House and Home

I´m not entirely sure why I decided to read "A Writer´s House in Wales (Directions)" by Jan Morris. I have never read anything by her before, and I am not particularly interested in Wales and things Welsh. I thought I had read about her in the Guardian, but if I have I can´t find the article, so probably I remember it wrong. It is a short read, at 192 pages, and there is nothing in it about writing.

That said, it has been an enjoyable read. It´s a love letter to a place where the writer has domiciliary rights, so to speak, and for this particular writer that must be something special, as Morris is mostly known as a travel writer. She has written much appreciated books about Venice, South Africa, Spain, Hong Kong, Sydney, Oman, and even one about Wales. She was there as a reporter in 1953 when Hillary and Tenzing reached the summit of Mount Everest, and there is of course a book about that as well. She has also written what is said to be a very good trilogy about the British Empire, which I have added to my reading list.

She has a very friendly, personal tone in this book, like you are there with her in her home, leafing through signed first editions in her extensive library. You can almost feel her touching your upper arm while saying this:
...while you’re here, put yours in the Trefan Morys visitors’ book, would you? It’s volume three, not because we have heaps of visitors, but because I like to have just a single signature on each page, so that later on, when I have the time and the energy, I can draw pictures all around it, or stick in relevant photographs, or generally grangerize it. Just your name, that’s all, large as you like. You’d be amazed how hard it is to make people sign their names big and bold, so as to make a proper page of it, and it’s almost as hard to prevent them adding some fulsome phrase of gratitude or commendation.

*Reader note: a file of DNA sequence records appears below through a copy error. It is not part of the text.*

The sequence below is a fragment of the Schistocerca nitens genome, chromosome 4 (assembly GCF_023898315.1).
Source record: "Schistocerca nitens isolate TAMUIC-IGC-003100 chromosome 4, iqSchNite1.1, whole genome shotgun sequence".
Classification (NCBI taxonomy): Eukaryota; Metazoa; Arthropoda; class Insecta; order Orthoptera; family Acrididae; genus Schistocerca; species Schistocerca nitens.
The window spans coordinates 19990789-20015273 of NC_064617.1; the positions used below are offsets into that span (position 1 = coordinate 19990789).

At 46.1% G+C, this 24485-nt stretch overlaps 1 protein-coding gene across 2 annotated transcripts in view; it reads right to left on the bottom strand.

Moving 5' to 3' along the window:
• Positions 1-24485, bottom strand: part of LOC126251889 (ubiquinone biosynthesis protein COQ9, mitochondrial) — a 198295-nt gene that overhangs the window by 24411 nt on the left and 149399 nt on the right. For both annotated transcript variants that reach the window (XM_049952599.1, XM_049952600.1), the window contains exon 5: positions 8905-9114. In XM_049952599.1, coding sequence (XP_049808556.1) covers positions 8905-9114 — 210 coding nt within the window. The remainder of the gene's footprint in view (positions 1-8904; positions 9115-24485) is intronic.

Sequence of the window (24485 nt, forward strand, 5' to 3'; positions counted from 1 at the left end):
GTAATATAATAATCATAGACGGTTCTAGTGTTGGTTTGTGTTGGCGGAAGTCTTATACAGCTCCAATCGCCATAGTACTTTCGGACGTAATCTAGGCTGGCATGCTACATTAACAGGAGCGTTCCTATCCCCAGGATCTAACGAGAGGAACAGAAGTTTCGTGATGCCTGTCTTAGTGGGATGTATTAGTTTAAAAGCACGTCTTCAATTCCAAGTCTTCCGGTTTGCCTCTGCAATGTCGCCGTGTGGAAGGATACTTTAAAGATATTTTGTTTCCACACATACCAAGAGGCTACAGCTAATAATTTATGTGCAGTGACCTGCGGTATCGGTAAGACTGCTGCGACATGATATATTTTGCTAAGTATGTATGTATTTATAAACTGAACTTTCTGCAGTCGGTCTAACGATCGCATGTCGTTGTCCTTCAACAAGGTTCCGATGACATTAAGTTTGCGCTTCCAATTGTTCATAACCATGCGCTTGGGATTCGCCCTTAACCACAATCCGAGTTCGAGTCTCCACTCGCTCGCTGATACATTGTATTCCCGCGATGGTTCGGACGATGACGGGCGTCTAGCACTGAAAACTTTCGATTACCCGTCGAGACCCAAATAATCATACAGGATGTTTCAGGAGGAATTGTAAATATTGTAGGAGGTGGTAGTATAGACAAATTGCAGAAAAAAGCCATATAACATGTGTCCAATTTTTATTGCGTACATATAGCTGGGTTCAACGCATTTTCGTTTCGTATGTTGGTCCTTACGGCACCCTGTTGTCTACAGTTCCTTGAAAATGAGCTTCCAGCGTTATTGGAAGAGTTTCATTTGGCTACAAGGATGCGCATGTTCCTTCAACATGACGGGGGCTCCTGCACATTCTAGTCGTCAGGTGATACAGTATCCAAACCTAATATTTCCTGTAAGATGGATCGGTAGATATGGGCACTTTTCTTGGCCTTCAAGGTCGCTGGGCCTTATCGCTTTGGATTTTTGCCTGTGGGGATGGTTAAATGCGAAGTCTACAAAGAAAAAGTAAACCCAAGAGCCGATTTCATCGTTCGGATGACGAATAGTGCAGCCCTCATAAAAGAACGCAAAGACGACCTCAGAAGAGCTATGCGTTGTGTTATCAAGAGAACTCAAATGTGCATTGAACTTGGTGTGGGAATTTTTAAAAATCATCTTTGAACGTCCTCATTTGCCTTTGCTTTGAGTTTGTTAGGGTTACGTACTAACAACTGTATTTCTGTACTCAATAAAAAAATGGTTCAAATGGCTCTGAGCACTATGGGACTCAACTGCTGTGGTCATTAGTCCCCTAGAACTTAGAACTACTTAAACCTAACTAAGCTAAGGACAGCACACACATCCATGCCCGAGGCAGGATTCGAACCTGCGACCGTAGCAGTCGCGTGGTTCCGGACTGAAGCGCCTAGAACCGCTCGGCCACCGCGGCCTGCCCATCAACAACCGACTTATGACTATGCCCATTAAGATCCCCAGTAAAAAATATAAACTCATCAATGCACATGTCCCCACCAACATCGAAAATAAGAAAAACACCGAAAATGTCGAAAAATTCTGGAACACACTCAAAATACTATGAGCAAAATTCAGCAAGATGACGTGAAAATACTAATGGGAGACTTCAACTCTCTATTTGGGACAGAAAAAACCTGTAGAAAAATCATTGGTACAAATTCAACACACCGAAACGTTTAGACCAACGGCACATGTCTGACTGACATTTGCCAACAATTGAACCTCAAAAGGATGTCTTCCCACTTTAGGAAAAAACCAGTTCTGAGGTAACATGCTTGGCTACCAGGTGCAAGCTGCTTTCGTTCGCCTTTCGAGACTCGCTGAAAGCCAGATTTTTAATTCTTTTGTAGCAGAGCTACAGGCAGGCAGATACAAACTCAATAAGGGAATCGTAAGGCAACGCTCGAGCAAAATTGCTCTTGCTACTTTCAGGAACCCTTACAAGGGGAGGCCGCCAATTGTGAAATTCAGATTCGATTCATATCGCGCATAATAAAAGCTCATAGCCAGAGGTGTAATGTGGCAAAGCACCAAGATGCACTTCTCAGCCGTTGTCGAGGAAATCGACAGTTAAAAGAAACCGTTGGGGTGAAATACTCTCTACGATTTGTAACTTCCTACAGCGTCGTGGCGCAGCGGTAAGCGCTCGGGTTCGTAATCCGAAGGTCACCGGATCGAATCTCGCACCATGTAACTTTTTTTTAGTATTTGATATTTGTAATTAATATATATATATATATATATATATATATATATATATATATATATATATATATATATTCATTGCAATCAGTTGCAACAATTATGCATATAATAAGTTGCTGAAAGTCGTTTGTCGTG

As it happened, the same day I finished this book I saw a television program, the Swedish version of "Who do you think you are?" where famous people go genealogize. Actually, I think they have it done for them; searching through birth records from the 16th Century is hard work and takes some special skills. Anyway, the person discovering her roots this time was Maud Adams, which is why I tuned in. Remember Maud Adams? Twice Bond-girl? "The Man With the Golden Gun" and "Octopussy"? She was born in Ale, a small village outside Luleå, and grew up here on Malmudden, where we live. As it happens, she lived in the same house that my mum-in-law lived in until we helped her move four years ago. Adams is one year younger than my sister-in-law and was 15 when my in-laws moved in, in 1960. Actually, they moved into the house next door (mum-in-law changed flats in 1990), and I have never heard anyone in the family mention her, so I guess they didn´t know each other. In those days, not everyone went to school further than seventh grade. I´m not sure what Adams did, but she said in the program that she worked as a model, was brought to the US by Eileen Ford, and broke into the film industry in the early 70´s, so perhaps she was already on her way by then. (She was in school with author Torbjörn Säfve, which is someone I should read and blog about some day.)

Turns out that Adams (Wikström was her maiden name) has roots in Swedish Lapland that goes back to at least the 16th Century, on both her mother´s and father´s side. Probably longer. Northern Sweden wasn´t colonized by Swedes until the 14th Century. Several countries claimed the right to tax the Sami, and colonization by so called birkarlar, traders that worked as middlemen in the Crown´s dealings with the Sami were among the first to move in. Adams has at least two of those among her ancestors. And a high-ranking soldier, buried in Gammelstad´s church (that´s old Luleå), who was one of the founding fathers of this town. Which is pretty impressive.